Libertarian Gary Johnson is a mountain-climbing former Republican governor of New Mexico who also had a two-year stint as CEO of Cannabis Sativa Inc., a Nevada-based company that sells medical and recreational marijuana products.
The Green Party’s Jill Stein is a Harvard-educated doctor and social activist who wants to create 20 million new jobs through a Green New Deal, a massive investment in renewable energy and other sustainable practices.
It’s Labor Day, the day long seen as the official unofficial start date of the presidential campaign season. The only problem for some? The candidates. As voters continue to express dissatisfaction with both of the major parties’ nominees, third parties are offering an alternative.
Johnson and Stein, the two getting the most attention, are reprising their roles on the presidential stage. Both received their parties’ backing in 2012.
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Johnson wants to replace income and payroll taxes with a simple sales tax. He advocates a rollback of federal regulations that he says kill jobs. He would bring troops home and only send them out with congressional approval. And he wants to make pot legal.
“Whether you agree with marijuana legalization or not, you have friends, family, coworkers that use marijuana,” Johnson said in July, when asked about a California ballot measure that would legalize recreational use of the drug. “Are they criminal? No, they’re not criminal.”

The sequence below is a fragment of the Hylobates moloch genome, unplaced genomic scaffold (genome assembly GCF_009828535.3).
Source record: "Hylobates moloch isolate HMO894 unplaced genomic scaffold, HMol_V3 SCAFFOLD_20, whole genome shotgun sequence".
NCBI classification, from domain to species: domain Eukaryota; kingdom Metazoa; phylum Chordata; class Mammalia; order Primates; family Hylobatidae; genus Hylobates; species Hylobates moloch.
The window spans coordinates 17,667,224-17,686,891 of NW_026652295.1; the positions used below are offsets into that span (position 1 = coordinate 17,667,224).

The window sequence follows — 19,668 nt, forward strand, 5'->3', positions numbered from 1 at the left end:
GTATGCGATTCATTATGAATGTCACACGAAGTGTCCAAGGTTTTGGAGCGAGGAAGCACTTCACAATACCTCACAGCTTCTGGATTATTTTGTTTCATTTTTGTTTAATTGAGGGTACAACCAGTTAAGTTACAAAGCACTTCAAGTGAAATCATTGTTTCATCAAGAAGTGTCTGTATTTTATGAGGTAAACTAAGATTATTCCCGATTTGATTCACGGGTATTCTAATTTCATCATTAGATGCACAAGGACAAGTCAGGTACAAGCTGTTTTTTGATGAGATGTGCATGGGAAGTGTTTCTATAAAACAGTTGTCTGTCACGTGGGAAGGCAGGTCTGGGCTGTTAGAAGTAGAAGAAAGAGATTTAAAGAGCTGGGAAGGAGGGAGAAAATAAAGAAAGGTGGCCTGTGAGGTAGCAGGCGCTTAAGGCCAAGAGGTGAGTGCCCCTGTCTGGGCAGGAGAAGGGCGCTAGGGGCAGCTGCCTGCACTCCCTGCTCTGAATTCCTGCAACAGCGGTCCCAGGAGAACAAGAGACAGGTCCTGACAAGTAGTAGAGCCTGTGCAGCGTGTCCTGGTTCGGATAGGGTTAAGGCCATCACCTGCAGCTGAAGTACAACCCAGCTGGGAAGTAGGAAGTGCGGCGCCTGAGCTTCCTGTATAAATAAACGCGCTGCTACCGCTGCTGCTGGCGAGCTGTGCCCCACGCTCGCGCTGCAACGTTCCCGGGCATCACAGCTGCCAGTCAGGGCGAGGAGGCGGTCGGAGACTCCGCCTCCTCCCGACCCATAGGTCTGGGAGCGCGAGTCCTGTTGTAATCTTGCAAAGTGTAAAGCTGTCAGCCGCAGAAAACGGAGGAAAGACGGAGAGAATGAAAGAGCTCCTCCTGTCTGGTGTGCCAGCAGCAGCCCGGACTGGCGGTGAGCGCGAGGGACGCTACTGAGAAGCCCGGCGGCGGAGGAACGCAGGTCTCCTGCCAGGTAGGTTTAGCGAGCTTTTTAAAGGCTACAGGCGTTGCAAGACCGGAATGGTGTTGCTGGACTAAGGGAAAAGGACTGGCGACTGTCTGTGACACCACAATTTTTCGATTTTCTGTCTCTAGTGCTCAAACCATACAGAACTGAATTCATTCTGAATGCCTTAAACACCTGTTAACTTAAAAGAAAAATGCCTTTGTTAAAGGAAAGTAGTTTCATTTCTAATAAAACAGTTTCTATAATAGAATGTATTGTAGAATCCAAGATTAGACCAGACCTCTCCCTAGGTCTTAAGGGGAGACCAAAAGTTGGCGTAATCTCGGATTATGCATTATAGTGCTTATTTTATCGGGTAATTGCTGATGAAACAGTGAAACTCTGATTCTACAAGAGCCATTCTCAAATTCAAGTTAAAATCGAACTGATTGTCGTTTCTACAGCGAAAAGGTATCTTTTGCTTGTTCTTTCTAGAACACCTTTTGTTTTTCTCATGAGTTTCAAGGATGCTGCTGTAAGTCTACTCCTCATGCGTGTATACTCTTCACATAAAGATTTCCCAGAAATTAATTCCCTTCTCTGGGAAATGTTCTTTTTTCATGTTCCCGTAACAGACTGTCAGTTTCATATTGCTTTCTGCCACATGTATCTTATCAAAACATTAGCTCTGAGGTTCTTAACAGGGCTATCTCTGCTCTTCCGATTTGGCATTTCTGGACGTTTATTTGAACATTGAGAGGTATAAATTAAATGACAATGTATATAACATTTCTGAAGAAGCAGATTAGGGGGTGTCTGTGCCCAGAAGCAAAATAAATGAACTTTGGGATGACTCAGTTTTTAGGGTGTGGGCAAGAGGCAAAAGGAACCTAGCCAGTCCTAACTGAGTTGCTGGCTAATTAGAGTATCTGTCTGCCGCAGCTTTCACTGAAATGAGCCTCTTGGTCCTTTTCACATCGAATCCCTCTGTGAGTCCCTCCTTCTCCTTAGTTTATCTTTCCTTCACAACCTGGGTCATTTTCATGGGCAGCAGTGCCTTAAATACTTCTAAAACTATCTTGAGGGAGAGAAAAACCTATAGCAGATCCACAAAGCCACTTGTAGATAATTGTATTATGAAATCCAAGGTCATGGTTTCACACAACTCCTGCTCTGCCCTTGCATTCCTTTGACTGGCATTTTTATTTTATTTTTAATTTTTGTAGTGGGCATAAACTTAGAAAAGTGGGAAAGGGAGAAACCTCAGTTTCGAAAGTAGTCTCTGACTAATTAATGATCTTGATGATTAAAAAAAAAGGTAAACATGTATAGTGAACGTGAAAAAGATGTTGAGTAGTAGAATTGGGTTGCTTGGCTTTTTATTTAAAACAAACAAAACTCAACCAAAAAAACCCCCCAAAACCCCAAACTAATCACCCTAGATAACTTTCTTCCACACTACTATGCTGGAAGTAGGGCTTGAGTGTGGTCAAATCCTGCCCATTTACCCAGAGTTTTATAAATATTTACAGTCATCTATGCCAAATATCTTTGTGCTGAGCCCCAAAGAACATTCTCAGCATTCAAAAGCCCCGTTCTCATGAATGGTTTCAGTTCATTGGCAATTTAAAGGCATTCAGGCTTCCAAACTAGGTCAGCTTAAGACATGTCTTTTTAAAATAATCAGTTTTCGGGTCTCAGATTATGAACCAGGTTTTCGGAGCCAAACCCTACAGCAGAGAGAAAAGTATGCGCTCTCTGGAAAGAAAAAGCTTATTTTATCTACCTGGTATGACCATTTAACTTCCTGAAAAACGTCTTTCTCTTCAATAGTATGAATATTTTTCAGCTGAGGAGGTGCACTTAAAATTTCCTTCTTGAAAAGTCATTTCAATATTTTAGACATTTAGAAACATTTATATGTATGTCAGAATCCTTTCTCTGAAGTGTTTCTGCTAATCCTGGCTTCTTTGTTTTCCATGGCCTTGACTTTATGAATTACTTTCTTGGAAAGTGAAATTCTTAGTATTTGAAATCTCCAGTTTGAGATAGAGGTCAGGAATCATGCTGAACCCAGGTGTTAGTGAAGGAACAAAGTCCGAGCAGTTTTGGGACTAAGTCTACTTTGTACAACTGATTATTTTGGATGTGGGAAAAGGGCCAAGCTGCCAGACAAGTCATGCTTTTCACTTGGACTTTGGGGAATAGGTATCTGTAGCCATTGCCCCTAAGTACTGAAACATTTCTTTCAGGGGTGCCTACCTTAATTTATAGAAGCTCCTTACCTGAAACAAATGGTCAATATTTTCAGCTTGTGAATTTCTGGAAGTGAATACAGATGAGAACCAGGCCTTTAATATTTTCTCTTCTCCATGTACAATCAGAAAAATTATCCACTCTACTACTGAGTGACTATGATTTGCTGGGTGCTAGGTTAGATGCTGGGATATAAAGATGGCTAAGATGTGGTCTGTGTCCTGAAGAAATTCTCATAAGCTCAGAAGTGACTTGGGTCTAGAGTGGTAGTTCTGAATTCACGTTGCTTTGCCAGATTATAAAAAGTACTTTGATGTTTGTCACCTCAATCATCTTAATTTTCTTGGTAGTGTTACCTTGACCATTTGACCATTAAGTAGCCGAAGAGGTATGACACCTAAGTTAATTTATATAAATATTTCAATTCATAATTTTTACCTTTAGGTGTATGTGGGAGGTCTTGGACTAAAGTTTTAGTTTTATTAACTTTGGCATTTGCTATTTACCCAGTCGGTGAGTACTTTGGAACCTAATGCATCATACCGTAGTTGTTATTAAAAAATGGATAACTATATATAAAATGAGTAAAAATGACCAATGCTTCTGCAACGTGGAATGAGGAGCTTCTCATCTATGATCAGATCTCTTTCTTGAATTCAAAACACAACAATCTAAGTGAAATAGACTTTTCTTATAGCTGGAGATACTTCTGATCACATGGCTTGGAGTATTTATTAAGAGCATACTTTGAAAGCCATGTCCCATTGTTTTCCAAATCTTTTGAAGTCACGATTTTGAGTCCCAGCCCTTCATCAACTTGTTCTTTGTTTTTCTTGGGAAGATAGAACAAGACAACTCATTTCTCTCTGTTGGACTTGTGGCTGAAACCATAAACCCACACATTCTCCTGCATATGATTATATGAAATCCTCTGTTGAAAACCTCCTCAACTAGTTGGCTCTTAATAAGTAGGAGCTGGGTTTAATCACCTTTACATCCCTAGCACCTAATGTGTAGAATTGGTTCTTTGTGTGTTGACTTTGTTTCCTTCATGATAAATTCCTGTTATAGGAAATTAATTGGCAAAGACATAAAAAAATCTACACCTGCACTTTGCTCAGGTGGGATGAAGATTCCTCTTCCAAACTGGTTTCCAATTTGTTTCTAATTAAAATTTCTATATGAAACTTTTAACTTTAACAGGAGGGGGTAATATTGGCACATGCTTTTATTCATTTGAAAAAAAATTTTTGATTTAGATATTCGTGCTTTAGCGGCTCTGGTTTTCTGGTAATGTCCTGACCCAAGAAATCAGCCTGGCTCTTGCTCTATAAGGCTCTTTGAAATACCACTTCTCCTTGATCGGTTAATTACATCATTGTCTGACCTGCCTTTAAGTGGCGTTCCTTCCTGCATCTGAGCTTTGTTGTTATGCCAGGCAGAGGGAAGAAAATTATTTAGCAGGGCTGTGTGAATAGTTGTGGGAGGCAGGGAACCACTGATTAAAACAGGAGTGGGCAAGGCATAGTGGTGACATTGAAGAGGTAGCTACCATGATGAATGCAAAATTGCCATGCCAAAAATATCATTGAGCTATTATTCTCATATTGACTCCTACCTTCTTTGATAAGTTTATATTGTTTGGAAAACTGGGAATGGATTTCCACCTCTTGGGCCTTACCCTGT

Stein supports a “Medicare for all” single-payer health care system. She wants a $15 federal minimum wage and to guarantee a living-wage job to every American. Stein also backs marijuana legalization.
Her biggest departure from mainstream political views may be her position on Israel. She supports the Boycott, Divest and Sanction movement to “end Israeli apartheid, occupation, war crimes, and systematic human rights abuses” against Palestinians. Both the Republican and Democratic platforms include planks specifically opposing the BDS movement.
Third parties haven’t made much noise in recent elections, but they have had a big impact in the past. The Green Party played a key role in 2000, when its candidate, Ralph Nader, was accused of siphoning votes from Democrat Al Gore in the decisive state of Florida. In the 1992 race between Bill Clinton and George H.W. Bush, independent Ross Perot received almost 20 percent of the popular vote.